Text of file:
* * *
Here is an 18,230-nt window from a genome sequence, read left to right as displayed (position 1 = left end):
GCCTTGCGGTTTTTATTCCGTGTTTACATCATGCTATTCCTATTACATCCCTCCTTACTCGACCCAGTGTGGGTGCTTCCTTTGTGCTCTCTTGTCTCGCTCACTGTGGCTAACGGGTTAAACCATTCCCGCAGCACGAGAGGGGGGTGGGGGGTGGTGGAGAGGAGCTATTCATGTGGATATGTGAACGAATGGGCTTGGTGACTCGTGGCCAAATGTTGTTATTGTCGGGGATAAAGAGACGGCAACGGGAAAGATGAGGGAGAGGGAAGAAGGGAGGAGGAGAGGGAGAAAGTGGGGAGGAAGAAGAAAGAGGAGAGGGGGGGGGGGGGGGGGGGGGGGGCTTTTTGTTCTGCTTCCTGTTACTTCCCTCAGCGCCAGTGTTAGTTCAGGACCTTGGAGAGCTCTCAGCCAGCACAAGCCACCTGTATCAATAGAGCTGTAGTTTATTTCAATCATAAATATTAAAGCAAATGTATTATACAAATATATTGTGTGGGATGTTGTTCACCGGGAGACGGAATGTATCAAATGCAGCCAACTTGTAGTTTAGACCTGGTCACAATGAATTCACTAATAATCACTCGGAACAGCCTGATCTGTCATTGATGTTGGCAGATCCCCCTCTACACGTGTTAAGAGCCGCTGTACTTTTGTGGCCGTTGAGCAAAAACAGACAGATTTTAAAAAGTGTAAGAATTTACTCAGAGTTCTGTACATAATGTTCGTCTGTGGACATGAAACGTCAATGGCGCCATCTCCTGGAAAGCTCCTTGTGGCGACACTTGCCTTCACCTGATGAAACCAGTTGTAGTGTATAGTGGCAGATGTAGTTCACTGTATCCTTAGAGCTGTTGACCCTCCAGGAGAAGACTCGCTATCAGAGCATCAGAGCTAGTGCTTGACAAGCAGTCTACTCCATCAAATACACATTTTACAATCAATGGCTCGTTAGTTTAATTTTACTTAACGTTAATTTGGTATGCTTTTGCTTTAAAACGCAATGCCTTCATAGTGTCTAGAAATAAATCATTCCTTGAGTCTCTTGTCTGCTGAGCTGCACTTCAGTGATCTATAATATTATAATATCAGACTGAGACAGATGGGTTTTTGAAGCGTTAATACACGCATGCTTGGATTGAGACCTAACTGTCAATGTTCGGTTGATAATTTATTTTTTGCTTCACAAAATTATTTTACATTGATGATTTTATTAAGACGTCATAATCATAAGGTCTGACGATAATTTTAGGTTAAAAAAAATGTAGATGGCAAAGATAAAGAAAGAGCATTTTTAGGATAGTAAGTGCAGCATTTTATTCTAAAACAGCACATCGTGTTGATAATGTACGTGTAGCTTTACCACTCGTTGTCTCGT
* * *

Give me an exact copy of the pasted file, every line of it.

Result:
Here is an 18,230-nt window from a genome sequence, read left to right as displayed (position 1 = left end):
GCCTTGCGGTTTTTATTCCGTGTTTACATCATGCTATTCCTATTACATCCCTCCTTACTCGACCCAGTGTGGGTGCTTCCTTTGTGCTCTCTTGTCTCGCTCACTGTGGCTAACGGGTTAAACCATTCCCGCAGCACGAGAGGGGGGTGGGGGGTGGTGGAGAGGAGCTATTCATGTGGATATGTGAACGAATGGGCTTGGTGACTCGTGGCCAAATGTTGTTATTGTCGGGGATAAAGAGACGGCAACGGGAAAGATGAGGGAGAGGGAAGAAGGGAGGAGGAGAGGGAGAAAGTGGGGAGGAAGAAGAAAGAGGAGAGGGGGGGGGGGGGGGGGGGGGGGGCTTTTTGTTCTGCTTCCTGTTACTTCCCTCAGCGCCAGTGTTAGTTCAGGACCTTGGAGAGCTCTCAGCCAGCACAAGCCACCTGTATCAATAGAGCTGTAGTTTATTTCAATCATAAATATTAAAGCAAATGTATTATACAAATATATTGTGTGGGATGTTGTTCACCGGGAGACGGAATGTATCAAATGCAGCCAACTTGTAGTTTAGACCTGGTCACAATGAATTCACTAATAATCACTCGGAACAGCCTGATCTGTCATTGATGTTGGCAGATCCCCCTCTACACGTGTTAAGAGCCGCTGTACTTTTGTGGCCGTTGAGCAAAAACAGACAGATTTTAAAAAGTGTAAGAATTTACTCAGAGTTCTGTACATAATGTTCGTCTGTGGACATGAAACGTCAATGGCGCCATCTCCTGGAAAGCTCCTTGTGGCGACACTTGCCTTCACCTGATGAAACCAGTTGTAGTGTATAGTGGCAGATGTAGTTCACTGTATCCTTAGAGCTGTTGACCCTCCAGGAGAAGACTCGCTATCAGAGCATCAGAGCTAGTGCTTGACAAGCAGTCTACTCCATCAAATACACATTTTACAATCAATGGCTCGTTAGTTTAATTTTACTTAACGTTAATTTGGTATGCTTTTGCTTTAAAACGCAATGCCTTCATAGTGTCTAGAAATAAATCATTCCTTGAGTCTCTTGTCTGCTGAGCTGCACTTCAGTGATCTATAATATTATAATATCAGACTGAGACAGATGGGTTTTTGAAGCGTTAATACACGCATGCTTGGATTGAGACCTAACTGTCAATGTTCGGTTGATAATTTATTTTTTGCTTCACAAAATTATTTTACATTGATGATTTTATTAAGACGTCATAATCATAAGGTCTGACGATAATTTTAGGTTAAAAAAAATGTAGATGGCAAAGATAAAGAAAGAGCATTTTTAGGATAGTAAGTGCAGCATTTTATTCTAAAACAGCACATCGTGTTGATAATGTACGTGTAGCTTTACCACTCGTTGTCTCGT